Mid-Sized Personal Luxury
The Pontiac Grand Prix had been around since the early sixties, but from its introduction in 1962 through 1968 it was essentially a slightly sportier take on the full-sized Catalina. Starting with the 1969 model year the Grand Prix was based upon the excellent GM A body, a fairly lightweight body on frame design with excellent handling. The mid-sized Grand Prix was able to back up its sporting nature with the performance advantages of lower weight. It was the true beginning of the American mid-sized personal luxury automobile.
In the 1970 model year, Chevrolet introduced the Monte Carlo, another mid-sized personal luxury car based upon its sibling, the hugely popular Chevelle. The Monte Carlo was light enough to be truly nimble and the A body frame was naturally good handling. There was even a Super Sport option with a massive 454 cubic inch V-8. While some Fat Cat Cars were not particularly driver’s cars, with regard to high performance, even the base Monte Carlo was quite a pleasant surprise. In my humble opinion, the first generation Monte Carlo may well have represented the best personal luxury coupe ever designed, although calling it a Fat Cat Car might be a bit of a stretch.
It’s notable that a few years later Ford brought out the Gran Torino Elite, a mid-sized personal luxury car that was almost the perfect counterpoint to the Monte Carlo. Likewise, the Chrysler Córdoba was Mopar’s entry into the market and, once again speaking from personal experience, these were truly a delight to drive.
But Wait, There’s More
Of course, there is always more, somewhere, somehow. Personal luxury cars have been pampering fat cats and fat cat wannabes for decades and not just in the U.S.
The Jaguar XJ-S of the mid ’70s was a low slung 2 door coupe with a V-12 power plant and plenty of performance, not to mention all the luxury of a wealthy British gentleman’s sitting room. A more advanced chassis design aided in bringing the handling into realms never even dreamt of by American manufacturers.
Perhaps the ultimate of the genre would be the Mercedes 450 SLC, a coupe version of the iconic 450 SEL. Two door, full-sized Mercedes seem to be a popular choice among people that can afford literally any car. The chassis design gives them a handling advantage over their American made counterparts, and while it’s 4.5 liter V-8 seems a bit diminutive in comparison with most of the cars I’ve mentioned so far, the advanced OHC engine would whisk a 450 SLC away, outpacing most Fat Cat Cars. In fact, it may be more accurate to think of the SLC as a Lean Cat Car.
As long as we’re on the subject of Mercedes Benz, I’ll mention a car which comprises a class all its own, the Mercedes SL roadster. These are two seat designs (although some of them did have a virtually useless back seat) with a blend of luxury and sportiness that all but defies categorization. The SL roadsters have been around since the mid ’50s in various forms, starting with the 300 SL roadster, an open-topped version of the rapacious 300 SL Gullwing coupe, which was at least as much a racing machine as a street car. My favorite SL roadster I’d the ’63 – ’71 “pagoda” model, the beautiful W113. While these may have been a bit cramped in comparison to the average Fat Cat coupe, they were prestigious and solid performers.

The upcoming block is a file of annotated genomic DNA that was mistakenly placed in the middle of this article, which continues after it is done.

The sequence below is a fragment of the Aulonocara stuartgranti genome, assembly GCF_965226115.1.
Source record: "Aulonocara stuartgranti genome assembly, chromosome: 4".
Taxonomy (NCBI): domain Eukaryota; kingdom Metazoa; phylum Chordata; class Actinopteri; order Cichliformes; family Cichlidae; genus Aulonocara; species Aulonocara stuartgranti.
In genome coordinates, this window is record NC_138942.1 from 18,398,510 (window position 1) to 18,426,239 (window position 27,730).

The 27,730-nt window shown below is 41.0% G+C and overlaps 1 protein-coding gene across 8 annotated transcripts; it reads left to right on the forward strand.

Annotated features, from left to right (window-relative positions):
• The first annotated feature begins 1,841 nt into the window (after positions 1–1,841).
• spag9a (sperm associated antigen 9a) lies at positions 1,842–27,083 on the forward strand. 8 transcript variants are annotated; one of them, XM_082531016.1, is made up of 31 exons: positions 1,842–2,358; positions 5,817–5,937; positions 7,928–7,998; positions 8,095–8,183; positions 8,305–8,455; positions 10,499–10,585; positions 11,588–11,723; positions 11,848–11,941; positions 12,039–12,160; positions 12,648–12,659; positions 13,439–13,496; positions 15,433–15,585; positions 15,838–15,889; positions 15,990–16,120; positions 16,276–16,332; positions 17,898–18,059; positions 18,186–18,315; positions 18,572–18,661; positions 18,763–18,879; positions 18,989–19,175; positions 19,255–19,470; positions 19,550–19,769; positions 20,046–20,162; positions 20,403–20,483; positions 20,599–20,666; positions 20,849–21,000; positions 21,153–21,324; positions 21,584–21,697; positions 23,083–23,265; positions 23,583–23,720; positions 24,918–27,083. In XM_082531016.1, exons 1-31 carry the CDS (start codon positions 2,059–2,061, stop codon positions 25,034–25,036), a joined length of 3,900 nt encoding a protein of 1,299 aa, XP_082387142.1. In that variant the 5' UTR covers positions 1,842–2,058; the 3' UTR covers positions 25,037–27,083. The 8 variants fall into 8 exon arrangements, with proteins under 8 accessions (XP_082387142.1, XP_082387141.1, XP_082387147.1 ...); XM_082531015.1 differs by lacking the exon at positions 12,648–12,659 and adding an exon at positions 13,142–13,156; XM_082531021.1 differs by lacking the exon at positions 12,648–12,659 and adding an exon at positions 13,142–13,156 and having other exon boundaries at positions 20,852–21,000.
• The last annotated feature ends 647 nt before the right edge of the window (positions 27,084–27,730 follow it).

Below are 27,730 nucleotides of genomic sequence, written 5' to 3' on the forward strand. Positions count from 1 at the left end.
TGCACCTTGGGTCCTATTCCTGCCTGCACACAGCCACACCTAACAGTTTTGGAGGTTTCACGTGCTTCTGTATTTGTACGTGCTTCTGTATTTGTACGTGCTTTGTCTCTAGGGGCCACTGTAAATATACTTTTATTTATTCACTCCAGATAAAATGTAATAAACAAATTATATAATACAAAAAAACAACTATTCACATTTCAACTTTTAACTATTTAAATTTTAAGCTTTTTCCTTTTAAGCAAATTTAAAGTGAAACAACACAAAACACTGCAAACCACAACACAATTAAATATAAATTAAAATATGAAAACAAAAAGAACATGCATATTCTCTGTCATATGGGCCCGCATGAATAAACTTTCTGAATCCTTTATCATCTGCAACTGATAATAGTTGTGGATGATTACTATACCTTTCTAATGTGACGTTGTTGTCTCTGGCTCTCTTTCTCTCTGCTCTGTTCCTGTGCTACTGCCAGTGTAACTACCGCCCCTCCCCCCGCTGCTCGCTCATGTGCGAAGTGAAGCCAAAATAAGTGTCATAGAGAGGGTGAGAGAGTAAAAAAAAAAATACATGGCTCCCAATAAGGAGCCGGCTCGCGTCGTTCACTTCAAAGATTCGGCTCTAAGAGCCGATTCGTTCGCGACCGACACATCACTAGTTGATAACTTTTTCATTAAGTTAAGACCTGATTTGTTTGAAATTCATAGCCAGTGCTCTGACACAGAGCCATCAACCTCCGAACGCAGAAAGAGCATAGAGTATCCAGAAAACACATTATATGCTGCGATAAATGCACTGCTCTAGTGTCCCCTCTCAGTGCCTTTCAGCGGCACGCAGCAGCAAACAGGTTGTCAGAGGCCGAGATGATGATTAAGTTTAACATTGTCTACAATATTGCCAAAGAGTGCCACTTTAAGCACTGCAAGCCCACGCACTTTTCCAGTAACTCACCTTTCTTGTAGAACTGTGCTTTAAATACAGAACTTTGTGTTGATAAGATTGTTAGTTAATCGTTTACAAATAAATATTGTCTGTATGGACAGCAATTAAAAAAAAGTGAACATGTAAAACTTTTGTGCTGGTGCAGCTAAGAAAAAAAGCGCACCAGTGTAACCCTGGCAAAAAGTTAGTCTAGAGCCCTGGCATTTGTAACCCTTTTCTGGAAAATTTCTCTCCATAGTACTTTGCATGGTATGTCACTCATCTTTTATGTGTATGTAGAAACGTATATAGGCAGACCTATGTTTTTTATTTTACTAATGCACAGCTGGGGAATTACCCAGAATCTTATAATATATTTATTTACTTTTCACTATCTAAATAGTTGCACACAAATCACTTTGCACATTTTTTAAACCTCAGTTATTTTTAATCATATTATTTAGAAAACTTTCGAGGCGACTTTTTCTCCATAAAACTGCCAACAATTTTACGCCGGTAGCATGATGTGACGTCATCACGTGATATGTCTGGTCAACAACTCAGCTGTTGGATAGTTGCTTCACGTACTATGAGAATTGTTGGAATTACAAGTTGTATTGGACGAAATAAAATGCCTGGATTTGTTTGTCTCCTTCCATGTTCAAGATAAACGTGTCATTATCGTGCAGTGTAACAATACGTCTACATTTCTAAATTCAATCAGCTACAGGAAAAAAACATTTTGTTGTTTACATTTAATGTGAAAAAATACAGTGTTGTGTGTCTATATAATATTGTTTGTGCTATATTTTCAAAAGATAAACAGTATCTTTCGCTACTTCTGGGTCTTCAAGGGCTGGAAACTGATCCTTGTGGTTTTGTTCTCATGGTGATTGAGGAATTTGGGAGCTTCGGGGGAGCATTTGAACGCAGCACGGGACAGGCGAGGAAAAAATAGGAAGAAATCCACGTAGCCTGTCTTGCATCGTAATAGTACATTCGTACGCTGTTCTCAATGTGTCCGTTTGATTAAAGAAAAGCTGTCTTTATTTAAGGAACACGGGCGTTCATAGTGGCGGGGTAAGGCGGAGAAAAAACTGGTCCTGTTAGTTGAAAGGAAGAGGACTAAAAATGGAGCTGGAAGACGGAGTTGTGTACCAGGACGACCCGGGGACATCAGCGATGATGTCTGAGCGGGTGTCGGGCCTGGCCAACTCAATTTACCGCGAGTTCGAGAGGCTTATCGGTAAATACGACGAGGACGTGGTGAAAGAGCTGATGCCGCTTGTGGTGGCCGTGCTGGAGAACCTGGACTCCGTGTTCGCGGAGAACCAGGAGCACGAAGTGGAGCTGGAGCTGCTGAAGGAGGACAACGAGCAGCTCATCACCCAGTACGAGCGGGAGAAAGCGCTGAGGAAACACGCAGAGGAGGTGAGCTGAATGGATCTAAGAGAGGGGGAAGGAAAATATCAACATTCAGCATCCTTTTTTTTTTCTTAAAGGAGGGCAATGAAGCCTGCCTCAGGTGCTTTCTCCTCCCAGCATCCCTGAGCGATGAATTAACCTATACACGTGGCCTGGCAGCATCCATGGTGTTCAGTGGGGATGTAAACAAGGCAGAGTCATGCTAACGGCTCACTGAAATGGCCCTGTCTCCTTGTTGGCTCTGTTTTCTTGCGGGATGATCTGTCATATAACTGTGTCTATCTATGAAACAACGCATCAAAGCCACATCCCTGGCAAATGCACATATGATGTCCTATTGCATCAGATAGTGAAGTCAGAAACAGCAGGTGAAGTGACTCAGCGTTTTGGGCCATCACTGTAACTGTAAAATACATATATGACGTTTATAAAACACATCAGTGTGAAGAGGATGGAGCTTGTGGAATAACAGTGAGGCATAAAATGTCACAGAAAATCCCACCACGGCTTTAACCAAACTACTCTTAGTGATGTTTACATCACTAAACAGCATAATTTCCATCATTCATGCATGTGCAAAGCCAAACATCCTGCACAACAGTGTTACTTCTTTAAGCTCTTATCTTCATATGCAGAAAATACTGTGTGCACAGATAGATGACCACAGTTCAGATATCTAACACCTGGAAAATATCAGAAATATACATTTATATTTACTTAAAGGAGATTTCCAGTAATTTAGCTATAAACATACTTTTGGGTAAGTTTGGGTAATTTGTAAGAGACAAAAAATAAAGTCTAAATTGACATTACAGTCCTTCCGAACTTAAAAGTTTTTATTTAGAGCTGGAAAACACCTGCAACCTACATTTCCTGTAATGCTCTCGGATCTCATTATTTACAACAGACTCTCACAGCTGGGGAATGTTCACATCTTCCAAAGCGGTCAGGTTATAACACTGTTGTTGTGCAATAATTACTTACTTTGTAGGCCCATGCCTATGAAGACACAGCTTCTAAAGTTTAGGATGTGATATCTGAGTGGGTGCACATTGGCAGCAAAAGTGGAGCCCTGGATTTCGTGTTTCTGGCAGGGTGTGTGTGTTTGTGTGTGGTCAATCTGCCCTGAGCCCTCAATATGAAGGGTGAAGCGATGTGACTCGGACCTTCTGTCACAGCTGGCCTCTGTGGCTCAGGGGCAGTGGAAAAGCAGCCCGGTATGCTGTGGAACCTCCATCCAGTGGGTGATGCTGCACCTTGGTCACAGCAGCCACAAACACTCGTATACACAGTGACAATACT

The Mercedes SL grew in the 1972 model year and was sometimes referred to as the Panzer Wagon, but they still handled and rode in a manner that most personal luxury cars could never approach. Subsequent generations of the SL have become heavier but they still offer excellent handling and performance, even though they have definitely moved towards the personal luxury car end of the scale and away from their sports roadster roots.
Let’s Not Forget Bond; James Bond
In the original James Bond movie, Dr. No, Bond drove a Bentley, which was a sporting luxury car from Great Britain. By 1964’s Goldfinger, he was driving an Aston Martin, which is definitely a personal luxury coupe with more than a hint of high performance in the mix. Such vehicles are essentially hand-built and quite few in number, but they represented a very specific niche of old-world craftsmanship and luxury. Neither the Bentley or the Aston were likely to show their taillights to their Mercedes equivalent, but both of these British marques appealed to a very upscale clientele. A Mercedes appeals to the engineer within while the Aston appeals to the artist in my soul.
T-Bird With A Waterfall Grill
The 1967 Eldorado amounted to a sea change for the luxury coupe genre. The notion of sportiness was all but forgotten and luxury was the name of the game. This was not lost on Ford’s Lee Iacocca, and he directed his designers to design a new iteration of the Lincoln Mark II coupe, based upon the Ford Thunderbird platform, but featuring a Rolls Royce inspired waterfall grill. The luxurious Mark III had a 460 cubic inch V-8 engine and a rugged Ford C-6, three speed automatic transmission.
With the Lincoln Mark III I we will end up very close to where we started; literally at the same home. The friend who’s father owned the gorgeous T-Bird bought a used Lincoln Mark III and proceeded to hot rod it. There was a high-lift, long-duration camshaft in the 460, mag wheels with big “meatball” tires on the back and a set of exposed side pipes in place of the stock exhaust system. Perhaps my buddy had listened to Commander Cody’s version of Hot Rod Lincoln one too many times, back when it was a Top 40 hit.
In any event, the personal luxury car has had an impact on my consciousness for a long time now. Such automobiles are not really made these days, unless you can muster the price of a Mercedes, a Bentley or one of its peers. In the middle class market, the Fat Cat Car has been replaced by the Fat Cat Pickup; frequently as luxurious as any coupe and offering the advantage of a higher ride height, which really improves one’s view of traffic. From the Jordan Playboy to a Ford F-250 King Ranch, the Personal Luxury Vehicle seems to be a constant in automotive culture.